Twenty years after the inaugural fixture between the universities of Edinburgh and St Andrews, members of the wine trade and press gathered in the Scottish capital to celebrate the occasion.
Edinburgh’s New Club played host to the annual match between the rival Scottish institutions, but this year there was a difference: a writers vs wine merchants competition held on the previous day (20 February).
Organised by one of the founders of the blind tasting, Will Lyons of The Sunday Times, and current event sponsor Pol Roger, the trade against press match celebrated the success of the competition which has given many, including myself, their first experiences in the world of wine.
The universities of Oxford and Cambridge have competed in annual varsity blind wine tasting matches since 1953. In early 2000, Lyons, a past president of Edinburgh University Wine Society who had just graduated, decided to organise a tasting north of the border, and the inaugural fixture was held in the boardroom of Justerini & Brooks.
It seemed fitting, therefore, for Lyons and Hew Blair, chairman and buying director of J&B and a judge at the first event, to compete against one another 20 years on.
After a gap after the first match, Pol Roger officially instated the Edinburgh vs St Andrews match in 2005. It now sits alongside the Oxbridge fixture and another between the universities of Bath and Bristol, held for the first time in 2013.
Regardless of the competition, the format remains the same: six white wines blind, followed by six reds. Competitors are asked to identify the primary grape variety, the country of origin, the region, sub-region and vintage, as well as provide notes to support how they reached their conclusions.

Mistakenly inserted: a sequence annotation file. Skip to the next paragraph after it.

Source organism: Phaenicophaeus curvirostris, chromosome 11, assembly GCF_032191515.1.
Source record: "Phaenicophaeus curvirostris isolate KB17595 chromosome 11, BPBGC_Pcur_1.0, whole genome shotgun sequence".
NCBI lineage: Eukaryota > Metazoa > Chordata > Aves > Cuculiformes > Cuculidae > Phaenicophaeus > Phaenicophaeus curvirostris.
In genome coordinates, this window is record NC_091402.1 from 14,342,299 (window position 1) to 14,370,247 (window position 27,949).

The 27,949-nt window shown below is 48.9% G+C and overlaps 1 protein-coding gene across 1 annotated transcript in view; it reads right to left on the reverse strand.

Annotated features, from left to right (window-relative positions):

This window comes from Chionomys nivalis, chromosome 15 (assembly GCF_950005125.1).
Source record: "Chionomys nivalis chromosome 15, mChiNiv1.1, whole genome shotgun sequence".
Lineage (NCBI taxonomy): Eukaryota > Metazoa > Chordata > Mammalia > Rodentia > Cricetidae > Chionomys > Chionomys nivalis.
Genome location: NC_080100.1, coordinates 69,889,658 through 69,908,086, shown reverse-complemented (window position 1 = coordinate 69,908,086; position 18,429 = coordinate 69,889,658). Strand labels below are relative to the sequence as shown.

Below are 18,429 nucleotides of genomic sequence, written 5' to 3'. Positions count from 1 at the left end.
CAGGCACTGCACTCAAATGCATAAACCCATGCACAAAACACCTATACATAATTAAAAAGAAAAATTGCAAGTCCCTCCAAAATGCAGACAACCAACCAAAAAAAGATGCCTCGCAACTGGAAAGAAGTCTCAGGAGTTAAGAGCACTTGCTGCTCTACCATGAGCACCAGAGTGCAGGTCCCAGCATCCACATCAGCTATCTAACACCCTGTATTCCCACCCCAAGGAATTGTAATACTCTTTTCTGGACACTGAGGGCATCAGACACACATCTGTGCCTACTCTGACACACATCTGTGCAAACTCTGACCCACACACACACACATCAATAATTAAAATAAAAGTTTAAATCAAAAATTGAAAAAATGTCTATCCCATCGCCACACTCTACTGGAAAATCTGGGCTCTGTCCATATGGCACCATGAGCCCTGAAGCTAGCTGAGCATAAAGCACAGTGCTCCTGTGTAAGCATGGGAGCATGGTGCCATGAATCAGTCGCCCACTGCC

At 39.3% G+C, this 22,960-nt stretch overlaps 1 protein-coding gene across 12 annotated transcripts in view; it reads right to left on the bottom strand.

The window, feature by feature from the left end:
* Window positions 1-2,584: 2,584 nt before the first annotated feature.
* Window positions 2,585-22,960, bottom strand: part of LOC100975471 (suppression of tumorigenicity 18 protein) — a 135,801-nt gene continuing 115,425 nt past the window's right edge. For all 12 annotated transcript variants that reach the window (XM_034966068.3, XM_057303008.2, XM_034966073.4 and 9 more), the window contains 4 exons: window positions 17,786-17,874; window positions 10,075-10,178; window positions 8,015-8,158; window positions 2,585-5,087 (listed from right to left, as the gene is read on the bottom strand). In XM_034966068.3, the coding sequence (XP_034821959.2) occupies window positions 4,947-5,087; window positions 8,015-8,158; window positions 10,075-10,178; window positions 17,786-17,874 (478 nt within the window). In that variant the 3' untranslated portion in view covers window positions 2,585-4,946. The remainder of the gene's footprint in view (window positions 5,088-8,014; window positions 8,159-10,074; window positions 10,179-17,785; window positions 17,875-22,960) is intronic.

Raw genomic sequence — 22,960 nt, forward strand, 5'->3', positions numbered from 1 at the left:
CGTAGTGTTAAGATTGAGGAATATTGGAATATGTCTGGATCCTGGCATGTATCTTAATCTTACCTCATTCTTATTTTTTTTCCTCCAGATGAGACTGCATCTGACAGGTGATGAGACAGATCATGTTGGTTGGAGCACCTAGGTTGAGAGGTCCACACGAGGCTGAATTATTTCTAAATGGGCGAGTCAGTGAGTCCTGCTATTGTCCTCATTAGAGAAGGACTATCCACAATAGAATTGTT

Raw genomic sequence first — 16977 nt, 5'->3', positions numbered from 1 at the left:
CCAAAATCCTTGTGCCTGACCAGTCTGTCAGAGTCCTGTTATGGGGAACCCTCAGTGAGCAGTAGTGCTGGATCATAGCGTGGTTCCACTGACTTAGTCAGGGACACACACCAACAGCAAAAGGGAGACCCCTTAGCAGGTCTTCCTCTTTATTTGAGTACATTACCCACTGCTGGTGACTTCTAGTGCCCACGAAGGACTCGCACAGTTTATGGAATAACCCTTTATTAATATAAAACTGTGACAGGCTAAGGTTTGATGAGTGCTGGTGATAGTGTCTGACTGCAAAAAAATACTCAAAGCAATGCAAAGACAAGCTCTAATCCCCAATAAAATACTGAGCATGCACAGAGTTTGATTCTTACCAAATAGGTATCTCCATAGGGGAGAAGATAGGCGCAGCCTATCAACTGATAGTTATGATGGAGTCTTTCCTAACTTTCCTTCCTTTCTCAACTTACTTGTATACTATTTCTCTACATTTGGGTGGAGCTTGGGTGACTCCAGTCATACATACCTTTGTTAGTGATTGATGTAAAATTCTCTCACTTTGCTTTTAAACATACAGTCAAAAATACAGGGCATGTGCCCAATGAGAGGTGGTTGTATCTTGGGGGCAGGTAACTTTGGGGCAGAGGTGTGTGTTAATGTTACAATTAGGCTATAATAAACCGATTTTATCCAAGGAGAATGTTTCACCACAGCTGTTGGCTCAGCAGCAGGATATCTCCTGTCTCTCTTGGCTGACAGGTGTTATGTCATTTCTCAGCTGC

Taking part on the trade team with Blair were Alasdair Lawson-Dick, J&B’s sales manager for Scotland; Anna Rogan, beer, cider and sake buyer at Luvians; Andrew Ray, private client and corporate sales at Bon Coeur Fine Wines; and Victoria Beckett of Alexander Wines and Woodwinters.
Competing with Lyons on the press team was Scottish crime writer Ian Rankin, judge Lord Menzies, Davy Zyw, author of 101 Champagne, and Phoebe French, deputy editor of the drinks business.
The wines, all from Laithwaite’s, were selected by Pol Roger’s London sales manger Will Dennison, who promised a “few surprises”.
Before the result was given, Pol Roger’s sales director, James Simpson MW, treated attendees to a reading (with permission) of several of Rankin’s tasting notes. The author of the Inspector Rebus novels told db that he has been part of blind tasting group for 15 years, but lamented that he had not got any better at it.
The same cannot be said for his tasting note writing. Giving Jilly Goolden’s famous line – “tiptoeing naked through a field of tulips” – a run for its money, Rankin described one red as “like a slim Italian on a vespa” and a white as “being like summer, in a county that experiences it”.
Despite Rankin’s literary prowess, however, the trade team proved victorious and were each given a bottle of Pol Roger Brut Vintage 2012. The following day, Edinburgh triumphed over St Andrews for the fifteenth time, taking the overall score to a rather teeth-grating (if you’re an ex-St Andrews student like me) 15-2.
Commenting on the event, Will Lyons, said: “It’s been 20 years since we gathered in the boardroom of Justerini & Brooks on George Street with the then buying director Hew Blair to compete in the first fixture. Since then the competition has flourished north of the Border. I’m always impressed how high the standard is, with Edinburgh winning the prestigious Left Bank blind wine tasting cup a few years ago.
“But win, lose or draw let’s not forget that blind wine tasting is a fun game. I always approach it with the spirit of the enthusiastic amateur, although I must admit to being secretly pleased to correctly identify the claret and call the correct bank and commune! I’m all for a Calcutta Cup with the winners in Scotland taking on the might of Oxbridge.”